Here is a plot of the error, i.e., the difference between the given data value and the value of the spline approximation at those data sites.

errors = z - spcol(knotsx,kx,x)*coefs*spcol(knotsy,ky,y).'; mesh(x,y,errors.'); xlabel('x'); ylabel('y'); view(150,50); title('Error at the Given Data Sites');

The *relative* error is

max(max(abs(errors))) / max(max(abs(z)))

ans = 0.0539

This is perhaps not too impressive. On the other hand, the ratio

(degrees of freedom used) / (number of data points)

is only

numel(coefs)/numel(z)

ans = 0.2909

**Apparent Bias of This Approach**

The approach followed here seems `biased`

: We first think of the given data values `z`

as describing a vector-valued function of `y`

, and then we treat the matrix formed by the vector coefficients of the approximating curve as describing a vector-valued function of `x`

.

What happens when we take things in the opposite order, i.e., think of `z`

as describing a vector-valued function of `x`

, and then treat the matrix made up from the vector coefficients of the approximating curve as describing a vector-valued function of `y`

?

Perhaps surprisingly, the final approximation is the same, up to roundoff. The next section contains the numerical experiment confirming that.

**Doing It the Other Way Around: Start With a Spline Space in X**

First, we fit a spline curve to the data, but this time with `x`

as the independent variable, hence it is the *rows* of `z`

which now become the data values. Correspondingly, we must supply `z.'`

(rather than `z`

) to `spap2`

, and obtain

spb = spap2(knotsx,kx,x,z.');

a spline approximation to all the curves `(x,z(:,j))`

for `j=1:J`

. In particular,

valsb = fnval(spb,xv).';

creates a matrix whose `(i,j)`

-th element can be taken as an approximation to the value `f(xv(i),y(j))`

of the underlying function `f`

at the grid point `(xv(i),y(j))`

. This is evident when we plot `valsb`

.

mesh(xv,y,valsb.'); xlabel('x'); ylabel('y'); view(150,50); title('Simultaneous Approximation to All Curves in the X-Direction');

Again note the ridges, this time running along the x-direction. They confirm that, once again, we are plotting smooth curves in one direction only.

**From Curves to a Surface: Using a Spline Space in the Y-Direction**

Now comes the second step, to get the actual surface.

Let `coefsx`

be the coefficients for `spb`

, i.e.,

```
coefsx = fnbrk(spb,'c');
```

Abstractly, you can think of the spline `spb`

as the vector-valued function

x |--> sum coefsx(r,:) B_{r,kx}(x) r

with the `j`

-th entry `coefsx(r,j)`

of the vector coefficient `coefsx(r,:)`

corresponding to `y(j)`

, for all `j`

. Thus, we now fit each curve `(y,coefsx(r,:))`

by a spline, using the same order `ky`

and the same appropriate knot sequence `knotsy`

for each `r`

.

spb2 = spap2(knotsy,ky,y,coefsx.');

In the construction of `spb2`

, we again need to transpose the coefficient matrix from `spb`

, since `spap2`

takes the columns of its last input argument as the data values.

For this reason, there is now no need to transpose the coefficient matrix `coefsb`

of the resulting "curve".

```
coefsb = fnbrk(spb2,'c');
```

Claim: `coefsb`

equals the earlier coefficient array `coefs`

, up to round-off. For a proof of this, see the discussion of the tensor product construct in Curve Fitting Toolbox documentation. Here, we simply make the following check.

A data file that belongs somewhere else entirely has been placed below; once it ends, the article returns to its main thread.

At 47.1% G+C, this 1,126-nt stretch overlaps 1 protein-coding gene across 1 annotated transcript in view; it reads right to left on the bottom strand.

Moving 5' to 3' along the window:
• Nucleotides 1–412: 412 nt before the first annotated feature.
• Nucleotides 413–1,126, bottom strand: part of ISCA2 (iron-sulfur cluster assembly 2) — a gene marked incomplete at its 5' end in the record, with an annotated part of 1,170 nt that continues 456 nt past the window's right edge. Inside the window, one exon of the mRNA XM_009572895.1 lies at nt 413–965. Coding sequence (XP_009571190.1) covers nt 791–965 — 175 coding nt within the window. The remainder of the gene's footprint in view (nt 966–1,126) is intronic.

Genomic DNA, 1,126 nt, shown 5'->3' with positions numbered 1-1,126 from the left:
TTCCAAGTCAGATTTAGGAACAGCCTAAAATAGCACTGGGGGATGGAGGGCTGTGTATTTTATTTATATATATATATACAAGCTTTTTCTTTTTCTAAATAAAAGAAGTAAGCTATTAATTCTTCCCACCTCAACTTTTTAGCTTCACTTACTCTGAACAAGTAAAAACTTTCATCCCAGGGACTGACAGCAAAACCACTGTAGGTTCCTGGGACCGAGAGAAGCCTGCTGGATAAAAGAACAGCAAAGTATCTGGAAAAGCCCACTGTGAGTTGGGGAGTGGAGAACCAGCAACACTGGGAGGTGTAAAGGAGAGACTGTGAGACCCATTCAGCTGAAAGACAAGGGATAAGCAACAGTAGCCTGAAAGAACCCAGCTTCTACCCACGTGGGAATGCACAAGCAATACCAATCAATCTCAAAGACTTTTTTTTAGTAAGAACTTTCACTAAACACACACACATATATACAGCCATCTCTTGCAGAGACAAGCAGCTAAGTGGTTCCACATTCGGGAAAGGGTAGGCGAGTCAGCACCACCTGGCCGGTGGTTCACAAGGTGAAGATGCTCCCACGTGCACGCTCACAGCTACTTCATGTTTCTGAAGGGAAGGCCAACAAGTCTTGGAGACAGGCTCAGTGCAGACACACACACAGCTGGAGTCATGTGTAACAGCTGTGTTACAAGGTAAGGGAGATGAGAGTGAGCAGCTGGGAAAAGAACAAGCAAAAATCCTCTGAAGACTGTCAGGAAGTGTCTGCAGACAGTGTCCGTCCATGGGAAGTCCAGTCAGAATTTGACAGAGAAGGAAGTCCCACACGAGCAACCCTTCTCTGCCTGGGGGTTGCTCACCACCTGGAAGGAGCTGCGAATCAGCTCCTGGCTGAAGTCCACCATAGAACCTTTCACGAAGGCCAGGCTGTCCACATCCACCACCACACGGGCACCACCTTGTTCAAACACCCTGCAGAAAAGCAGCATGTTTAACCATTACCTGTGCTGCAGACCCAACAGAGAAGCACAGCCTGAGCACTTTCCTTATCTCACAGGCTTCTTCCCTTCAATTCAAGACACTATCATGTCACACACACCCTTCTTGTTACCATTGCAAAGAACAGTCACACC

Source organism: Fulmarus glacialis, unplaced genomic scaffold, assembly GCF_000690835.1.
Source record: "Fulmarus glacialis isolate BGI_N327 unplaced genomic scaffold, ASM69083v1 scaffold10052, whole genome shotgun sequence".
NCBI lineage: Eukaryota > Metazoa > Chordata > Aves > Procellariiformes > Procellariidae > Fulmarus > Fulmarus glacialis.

max(max(abs(coefs - coefsb)))

ans = 6.6613e-16

Thus, the *bivariate* spline approximation

(x,y) |--> sum sum coefsb(q,r) B_{q,kx}(x) B_{r,ky}(y) q r

to the original data

(x(i),y(j)) |--> f(x(i),y(j)) = z(i,j)

obtained coincides with the earlier one, which generated `coefs`

rather than `coefsb`

.

As observed earlier, you can carry out the entire construction we just went through (in two ways), using just two statements, one for the construction of the least-squares approximant, the other for its evaluation at a rectangular mesh.

tsp = spap2({knotsx,knotsy},[kx,ky],{x,y},z); valuet = fnval(tsp,{xv,yv});

Here, as another check, is the relative difference between the values computed earlier and those computed now:

max(max(abs(values-valuet))) / max(max(abs(values)))

ans = 5.6029e-16

**Another Example: Interpolation**

Since the data come from a smooth function, we should be interpolating it, i.e., using `spapi`

instead of `spap2`

, or, equivalently, use `spap2`

with the appropriate knot sequences. For illustration, here is the same process done with `spapi`

.

To recall, the (univariate) data sites were

x

x = Columns 1 through 7 0 0.0300 0.0700 0.1000 0.2000 0.3000 0.4000 Columns 8 through 14 0.5000 0.6000 0.7000 0.8000 0.9000 0.9300 0.9700 Column 15 1.0000

y

y = Columns 1 through 7 0 0.0300 0.0700 0.1667 0.3333 0.5000 0.6667 Columns 8 through 11 0.8333 0.9300 0.9700 1.0000

We use again quadratic splines in `y`

, hence use knots midway between data sites.

```
knotsy = augknt( [0 1 (y(2:(end-2))+y(3:(end-1)))/2 ], ky);
spi = spapi(knotsy,y,z);
coefsy = fnbrk(spi,'c');
```

**Interpolation of Resulting Coefficients**

We use again cubic splines in `x`

, and use the not-a-knot condition. We therefore use all but the second and the second-to-last data points as knots.

```
knotsx = augknt(x([1,3:(end-2),end]), kx);
spi2 = spapi(knotsx,x,coefsy.');
icoefs = fnbrk(spi2,'c').';
```

**Evaluation**

We are now ready to evaluate the interpolant

ivalues = spcol(knotsx,kx,xv)*icoefs*spcol(knotsy,ky,yv).';

and plot the interpolant at a fine mesh.

mesh(xv,yv,ivalues.'); xlabel('x'); ylabel('y'); view(150,50); title('The Spline Interpolant');

Again, the steps above can be carried out using just two statements, one for the construction of the interpolant, the other for its evaluation at a rectangular mesh.

tsp = spapi({knotsx,knotsy},{x,y},z); valuet = fnval(tsp,{xv,yv});

For a check, we also compute the relative difference between the values computed earlier and those computed now.

max(max(abs(ivalues-valuet))) / max(max(abs(ivalues)))

ans = 5.5068e-16

**Error of the Approximation**

Next, we compute the error of the interpolant as an approximation to the Franke function.

fvalues = franke(repmat(xv.',1,length(yv)),repmat(yv,length(xv),1)); error = fvalues - ivalues; mesh(xv,yv,error.'); xlabel('x'); ylabel('y'); view(150,50); title('Interpolation error');

The *relative* approximation error is

max(max(abs(error))) / max(max(abs(fvalues)))

ans = 0.0409